Stranded In The Southland

Saturday, July 26, 2008

More Soloing

Argh, I neglected to mention .8 hours of solo last week, in which I yet again had terrifying go-around. As before, I bounced a couple times, then slammed on full throttle. As before, the plane lurched to the left, the wheels squealed, and I barely avoided hitting a runway sign on the side of the runway as I scrambled back into the air.

Fortunately, this time, as I called up Dad to rant about it, it occurred to me that maybe if I was hitting full throttle, I really needed to throw in a bunch of right rudder to avoid that lurch to the left. Plus, really, I don't need full throttle but just more throttle. Hopefully that problem is solved and I won't scare myself any more.

I had a great cross-country flight today. I was a whole lot more comfortable, and it all just seemed to flow. When I taxied out to the run-up area, there was a beautiful WWII T-6 Texan next to me, which promptly took the runway and headed out. I then had to hold at the runway edge for another plane to land, which turned out the be an equally beautiful WWII P-51! Yow, I hate flying outta this place!

I got turned over to a pleasant controller as soon as I got into the air, and zipped along up to 6,500 feet. It seemed like there was a bunch of haze in the air, and I was concerned about cumulous clouds in the distance, but it turned out that the haze wasn't that thick and the clouds were over the ocean. I got smoothly handed off a bunch, lined up on the runway, and neatly landed behind a classic Aircoupe and a Piper Tomahawk (one of the plane I'm interested in buying).

The folks on the ground weren't exactly on the ball, and I had to call up a few times to get set up, but I suspect that like me, the ground controller was a student. And, if I think that flying is hard (after 40 or so hours of training), controlling must be really hard (since it takes about three years to get rated).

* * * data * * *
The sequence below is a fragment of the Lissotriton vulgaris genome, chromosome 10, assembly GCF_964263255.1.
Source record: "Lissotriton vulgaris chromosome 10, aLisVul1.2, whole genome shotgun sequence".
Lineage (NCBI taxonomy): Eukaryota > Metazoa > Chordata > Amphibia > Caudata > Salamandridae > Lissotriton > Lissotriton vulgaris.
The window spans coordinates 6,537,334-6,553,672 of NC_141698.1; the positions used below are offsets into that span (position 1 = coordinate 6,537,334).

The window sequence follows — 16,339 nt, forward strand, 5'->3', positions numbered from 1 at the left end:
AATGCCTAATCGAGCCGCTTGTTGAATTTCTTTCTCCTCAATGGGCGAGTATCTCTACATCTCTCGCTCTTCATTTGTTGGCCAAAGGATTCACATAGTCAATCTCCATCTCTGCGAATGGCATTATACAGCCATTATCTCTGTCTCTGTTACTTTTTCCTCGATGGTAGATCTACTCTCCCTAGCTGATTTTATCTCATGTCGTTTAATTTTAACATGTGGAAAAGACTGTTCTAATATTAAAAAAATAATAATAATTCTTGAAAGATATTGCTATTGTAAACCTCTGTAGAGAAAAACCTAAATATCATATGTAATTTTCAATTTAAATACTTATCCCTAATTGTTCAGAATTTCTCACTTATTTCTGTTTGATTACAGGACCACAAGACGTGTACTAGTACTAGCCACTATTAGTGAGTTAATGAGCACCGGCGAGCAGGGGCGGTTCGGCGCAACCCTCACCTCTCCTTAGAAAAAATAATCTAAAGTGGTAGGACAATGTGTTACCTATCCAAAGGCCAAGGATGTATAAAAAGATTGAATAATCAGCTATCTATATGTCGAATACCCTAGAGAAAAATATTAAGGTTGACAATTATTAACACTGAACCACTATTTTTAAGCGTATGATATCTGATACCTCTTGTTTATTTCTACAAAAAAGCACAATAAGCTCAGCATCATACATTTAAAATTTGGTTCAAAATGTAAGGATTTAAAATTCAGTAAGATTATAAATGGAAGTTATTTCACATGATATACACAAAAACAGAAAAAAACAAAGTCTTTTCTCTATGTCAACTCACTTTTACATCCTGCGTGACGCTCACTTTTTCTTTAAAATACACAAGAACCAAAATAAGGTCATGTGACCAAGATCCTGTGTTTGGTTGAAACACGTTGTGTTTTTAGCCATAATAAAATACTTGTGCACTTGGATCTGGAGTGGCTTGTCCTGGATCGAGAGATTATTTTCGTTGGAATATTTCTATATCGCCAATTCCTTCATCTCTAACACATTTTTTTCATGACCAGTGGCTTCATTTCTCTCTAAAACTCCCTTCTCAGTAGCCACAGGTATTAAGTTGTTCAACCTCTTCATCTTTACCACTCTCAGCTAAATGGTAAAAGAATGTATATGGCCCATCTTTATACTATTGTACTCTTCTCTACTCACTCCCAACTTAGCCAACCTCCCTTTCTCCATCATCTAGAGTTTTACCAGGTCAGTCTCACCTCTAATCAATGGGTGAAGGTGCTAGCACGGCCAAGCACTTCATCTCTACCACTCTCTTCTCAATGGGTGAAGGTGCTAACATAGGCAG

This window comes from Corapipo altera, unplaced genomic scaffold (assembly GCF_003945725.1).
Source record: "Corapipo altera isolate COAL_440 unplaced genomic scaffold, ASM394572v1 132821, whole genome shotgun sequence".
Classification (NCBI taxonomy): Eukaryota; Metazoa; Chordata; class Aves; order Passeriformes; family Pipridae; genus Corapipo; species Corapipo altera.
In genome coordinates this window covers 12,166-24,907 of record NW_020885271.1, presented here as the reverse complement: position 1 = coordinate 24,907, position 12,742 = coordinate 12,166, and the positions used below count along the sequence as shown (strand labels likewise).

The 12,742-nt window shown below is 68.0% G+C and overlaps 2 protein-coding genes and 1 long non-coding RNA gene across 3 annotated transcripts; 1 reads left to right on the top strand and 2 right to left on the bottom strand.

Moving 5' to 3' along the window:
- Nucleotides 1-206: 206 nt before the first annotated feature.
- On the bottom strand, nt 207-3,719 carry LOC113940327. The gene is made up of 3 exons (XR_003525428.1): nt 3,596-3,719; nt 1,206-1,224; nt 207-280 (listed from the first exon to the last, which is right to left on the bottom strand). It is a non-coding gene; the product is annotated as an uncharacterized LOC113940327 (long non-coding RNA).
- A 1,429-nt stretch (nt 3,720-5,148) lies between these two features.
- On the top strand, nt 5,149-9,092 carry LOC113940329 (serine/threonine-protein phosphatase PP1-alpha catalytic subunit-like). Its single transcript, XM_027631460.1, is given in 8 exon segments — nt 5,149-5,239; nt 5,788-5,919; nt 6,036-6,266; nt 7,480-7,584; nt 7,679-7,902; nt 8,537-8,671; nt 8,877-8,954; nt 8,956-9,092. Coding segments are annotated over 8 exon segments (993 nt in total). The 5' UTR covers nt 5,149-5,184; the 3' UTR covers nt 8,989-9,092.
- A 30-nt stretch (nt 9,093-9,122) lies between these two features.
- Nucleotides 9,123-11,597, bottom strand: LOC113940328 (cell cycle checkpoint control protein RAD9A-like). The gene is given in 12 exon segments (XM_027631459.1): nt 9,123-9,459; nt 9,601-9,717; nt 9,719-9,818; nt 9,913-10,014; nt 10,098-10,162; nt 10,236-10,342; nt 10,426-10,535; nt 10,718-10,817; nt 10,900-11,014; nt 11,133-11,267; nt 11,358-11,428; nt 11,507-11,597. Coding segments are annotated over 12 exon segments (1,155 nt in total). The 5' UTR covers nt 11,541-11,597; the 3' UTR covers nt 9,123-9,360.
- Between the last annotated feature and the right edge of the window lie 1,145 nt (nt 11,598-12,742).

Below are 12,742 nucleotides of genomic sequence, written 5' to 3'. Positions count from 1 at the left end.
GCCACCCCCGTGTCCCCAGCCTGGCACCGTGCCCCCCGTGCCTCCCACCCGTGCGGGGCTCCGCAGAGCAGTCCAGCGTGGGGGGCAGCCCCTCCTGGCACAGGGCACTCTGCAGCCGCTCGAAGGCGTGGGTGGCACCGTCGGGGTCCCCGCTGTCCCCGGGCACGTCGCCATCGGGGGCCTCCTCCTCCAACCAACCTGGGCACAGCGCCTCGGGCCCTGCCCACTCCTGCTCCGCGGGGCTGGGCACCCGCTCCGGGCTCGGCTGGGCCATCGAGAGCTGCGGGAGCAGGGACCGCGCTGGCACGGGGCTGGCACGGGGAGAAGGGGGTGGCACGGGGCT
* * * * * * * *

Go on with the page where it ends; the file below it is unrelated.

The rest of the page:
I took off again, got flight following from a military controller (who'd earlier been vectoring around "Top Gun Three"), and headed home. Out of habit, I'd claimed I was climbing to 6,500, but the controller was kind enough to gently remind me that I wanted 5,500 (there's a convention that you fly at odd thousand altitudes to the East, and even thousands to the West). Zipping back across LA I heard the controller call me out as traffic for a couple Southwest flight which came impressively close by me (cool!) as they maneuvered to land, and then disappeared into the distance. Woo hoo!

I came in close to my home airport, managed to avoid the Lifeflight helicopter that the controller pointed out, and made a beautiful landing! Woo hoo.

I still need to do one more cross-country -- I need five hours of it, and have 4.6. My instructor convinced me that the examiner will be suspicious if I have exactly the five, and I should go for a bit more. I figure that the point of learning to fly is to fly around, so I'm not complaining about a bit of extra time. Plus, my instructor will sign me off to go someplace else (finally) that I went with J. just before he passed away. This should be fun, and a bit more challenging, and I'm looking forward to it. After all, if I'm going to be able to fly just anywhere as soon as I get my certificate, I oughta be able to make a simple flight down the coast to someplace I've visited before!